Santa Fe Millionaire’s Claim He Hid A Treasure Chest Sets Off A Hunt
A photo provided by Forrest Fenn shows a chest purported to contain gold dust, hundreds of rare gold coins, gold nuggets and other artifacts. For more than a decade, the 82-year-old claims he has packed and repacked the treasure chest, before burying it in the mountains somewhere north of Santa Fe.
Santa Fe, N.M. » For more than a decade, he packed and repacked his treasure chest, sprinkling in gold dust and adding hundreds of rare gold coins and gold nuggets. Pre-Columbian animal figures went in, along with prehistoric “mirrors” of hammered gold, ancient Chinese faces carved from jade and antique jewelry with rubies and emeralds.
Forrest Fenn was creating a bounty, and the art and antiquities dealer says his goal was to make sure it was “valuable enough to entice searchers and desirable enough visibly to strike awe.”
Occasionally, he would test that premise, pulling out the chest and asking his friends to open the lid.
“Mostly, when they took the first look,” he says, “they started laughing,” hardly able the grasp his amazing plan.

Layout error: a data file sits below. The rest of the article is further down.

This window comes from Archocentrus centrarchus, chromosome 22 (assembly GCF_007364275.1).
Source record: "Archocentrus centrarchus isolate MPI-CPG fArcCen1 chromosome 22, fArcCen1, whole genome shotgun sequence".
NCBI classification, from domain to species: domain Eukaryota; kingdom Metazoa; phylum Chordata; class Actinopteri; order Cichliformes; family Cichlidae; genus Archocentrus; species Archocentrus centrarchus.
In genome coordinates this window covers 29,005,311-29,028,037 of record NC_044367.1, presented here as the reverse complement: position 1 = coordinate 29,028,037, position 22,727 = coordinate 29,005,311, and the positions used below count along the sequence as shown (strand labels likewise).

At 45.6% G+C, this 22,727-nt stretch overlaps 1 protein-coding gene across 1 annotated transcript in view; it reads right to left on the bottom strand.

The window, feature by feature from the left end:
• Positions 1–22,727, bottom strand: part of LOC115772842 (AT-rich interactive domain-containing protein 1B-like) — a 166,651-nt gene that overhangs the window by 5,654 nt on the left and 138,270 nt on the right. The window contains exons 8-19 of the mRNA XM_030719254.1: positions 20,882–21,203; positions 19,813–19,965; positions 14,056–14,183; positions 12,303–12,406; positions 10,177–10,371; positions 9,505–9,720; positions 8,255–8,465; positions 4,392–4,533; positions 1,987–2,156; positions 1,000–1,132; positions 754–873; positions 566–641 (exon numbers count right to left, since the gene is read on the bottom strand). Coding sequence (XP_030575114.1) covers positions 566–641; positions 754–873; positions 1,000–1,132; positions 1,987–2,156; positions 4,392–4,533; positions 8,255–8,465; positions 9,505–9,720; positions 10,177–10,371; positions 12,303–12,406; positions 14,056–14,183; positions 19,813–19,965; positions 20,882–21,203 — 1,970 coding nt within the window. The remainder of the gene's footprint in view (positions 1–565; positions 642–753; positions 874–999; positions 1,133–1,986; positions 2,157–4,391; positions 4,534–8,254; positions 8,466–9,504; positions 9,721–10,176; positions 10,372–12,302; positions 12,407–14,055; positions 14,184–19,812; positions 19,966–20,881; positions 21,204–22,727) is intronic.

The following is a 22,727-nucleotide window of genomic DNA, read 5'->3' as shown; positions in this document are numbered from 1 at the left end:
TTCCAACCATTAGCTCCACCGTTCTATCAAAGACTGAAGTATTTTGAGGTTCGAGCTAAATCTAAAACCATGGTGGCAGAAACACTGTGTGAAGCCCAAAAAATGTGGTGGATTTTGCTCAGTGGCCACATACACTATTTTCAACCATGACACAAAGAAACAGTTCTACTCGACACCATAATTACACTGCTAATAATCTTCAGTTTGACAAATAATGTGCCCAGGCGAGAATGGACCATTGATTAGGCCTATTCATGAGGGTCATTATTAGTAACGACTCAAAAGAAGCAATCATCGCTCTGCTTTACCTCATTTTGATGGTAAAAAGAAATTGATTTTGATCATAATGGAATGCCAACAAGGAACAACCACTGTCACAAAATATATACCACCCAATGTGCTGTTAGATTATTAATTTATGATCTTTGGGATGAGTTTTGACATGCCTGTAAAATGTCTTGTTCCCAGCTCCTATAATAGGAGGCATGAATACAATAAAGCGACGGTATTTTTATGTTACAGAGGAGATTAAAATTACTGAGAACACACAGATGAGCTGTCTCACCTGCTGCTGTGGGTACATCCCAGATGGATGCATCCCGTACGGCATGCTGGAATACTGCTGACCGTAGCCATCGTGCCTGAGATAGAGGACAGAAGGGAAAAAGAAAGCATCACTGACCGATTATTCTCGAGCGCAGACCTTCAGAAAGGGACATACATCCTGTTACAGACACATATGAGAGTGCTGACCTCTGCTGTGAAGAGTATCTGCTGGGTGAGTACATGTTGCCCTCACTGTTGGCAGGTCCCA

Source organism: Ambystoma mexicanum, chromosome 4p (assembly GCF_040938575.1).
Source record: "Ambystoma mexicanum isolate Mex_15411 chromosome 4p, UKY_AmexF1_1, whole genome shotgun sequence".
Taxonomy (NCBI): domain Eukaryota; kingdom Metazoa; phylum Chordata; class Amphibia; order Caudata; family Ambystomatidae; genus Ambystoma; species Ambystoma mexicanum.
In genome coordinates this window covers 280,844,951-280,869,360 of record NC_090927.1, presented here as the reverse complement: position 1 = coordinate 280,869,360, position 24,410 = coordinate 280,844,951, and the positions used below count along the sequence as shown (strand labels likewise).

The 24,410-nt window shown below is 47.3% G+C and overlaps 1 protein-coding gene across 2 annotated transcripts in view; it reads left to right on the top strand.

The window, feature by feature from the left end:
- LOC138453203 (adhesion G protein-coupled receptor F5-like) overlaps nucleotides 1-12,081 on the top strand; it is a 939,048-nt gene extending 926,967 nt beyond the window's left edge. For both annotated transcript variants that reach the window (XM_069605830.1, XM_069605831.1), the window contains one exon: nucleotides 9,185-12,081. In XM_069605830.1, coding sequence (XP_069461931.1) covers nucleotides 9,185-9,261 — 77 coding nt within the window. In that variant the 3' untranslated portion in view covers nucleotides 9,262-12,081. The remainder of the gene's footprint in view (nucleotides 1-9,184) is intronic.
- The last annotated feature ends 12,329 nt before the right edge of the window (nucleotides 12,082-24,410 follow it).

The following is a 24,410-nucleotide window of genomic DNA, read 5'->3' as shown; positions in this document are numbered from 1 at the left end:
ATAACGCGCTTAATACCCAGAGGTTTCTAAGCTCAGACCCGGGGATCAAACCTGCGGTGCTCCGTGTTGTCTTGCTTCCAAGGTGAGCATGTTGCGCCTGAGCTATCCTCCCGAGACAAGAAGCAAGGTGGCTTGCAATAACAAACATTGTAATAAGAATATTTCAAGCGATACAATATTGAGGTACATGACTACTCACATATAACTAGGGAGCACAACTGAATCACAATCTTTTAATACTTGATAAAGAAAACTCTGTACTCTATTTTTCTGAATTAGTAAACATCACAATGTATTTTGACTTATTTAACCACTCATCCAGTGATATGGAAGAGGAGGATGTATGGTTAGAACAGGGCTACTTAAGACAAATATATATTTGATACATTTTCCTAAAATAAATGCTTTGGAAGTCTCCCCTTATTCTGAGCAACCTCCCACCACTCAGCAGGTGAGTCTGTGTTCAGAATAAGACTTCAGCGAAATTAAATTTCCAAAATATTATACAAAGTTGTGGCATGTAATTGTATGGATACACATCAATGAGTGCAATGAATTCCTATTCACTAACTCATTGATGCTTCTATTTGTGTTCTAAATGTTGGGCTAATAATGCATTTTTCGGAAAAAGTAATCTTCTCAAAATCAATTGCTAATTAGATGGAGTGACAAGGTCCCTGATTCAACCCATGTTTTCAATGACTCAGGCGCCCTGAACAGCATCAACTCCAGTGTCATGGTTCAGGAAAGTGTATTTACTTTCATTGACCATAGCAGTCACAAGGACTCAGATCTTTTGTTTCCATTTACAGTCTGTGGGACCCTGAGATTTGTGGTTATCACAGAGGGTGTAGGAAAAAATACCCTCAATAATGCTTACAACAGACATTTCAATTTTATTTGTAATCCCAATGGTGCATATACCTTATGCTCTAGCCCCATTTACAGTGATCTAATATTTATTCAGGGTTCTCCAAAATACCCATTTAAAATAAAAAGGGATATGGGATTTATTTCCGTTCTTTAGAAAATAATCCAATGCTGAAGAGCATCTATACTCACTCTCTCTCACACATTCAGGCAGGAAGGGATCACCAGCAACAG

Was Fenn really going to give this glistening treasure trove away?
Three years ago, he lay two of his most beloved pieces of jewelry in the chest: a turquoise bracelet and a Tairona and Sinu Indian necklace adorned with exotic jewels. At the bottom of the chest, in an olive jar, he placed a detailed autobiography, printed so small a reader will need a magnifying glass. After that, he says, he carted the chest of loot, now weighing more than 40 pounds, into the mountains somewhere north of Santa Fe and left it there.
Next, Fenn self-published a memoir, The Thrill of the Chase, distilling the autobiography and, intriguingly, including a poem that he says offers clues to lead some clever — or lucky — treasure hunter to the bounty.
It wasn’t long before word of the hidden trove got out, and the publicity has caused a mini-gold rush in northern New Mexico.
But it has also set off a debate: Has Fenn truly hidden the treasure chest or was this, for the idiosyncratic, publicity-loving 82-year-old who loves to tell tales, just another way to have fun, a great caper to bolster his legacy?
One friend, Michael McGarrity, an author and former Santa Fe County sheriff’s deputy, acknowledges it could be “a private joke,” though he believes “Forrest has certainly buried something.” If it was the treasure he saw, well, “it really is quite an astonishing sight to see.”
For more information: denverpost.com/santa-fe-millionaires-claim-he-hid-a-treasure-chest-sets-off-a-hunt
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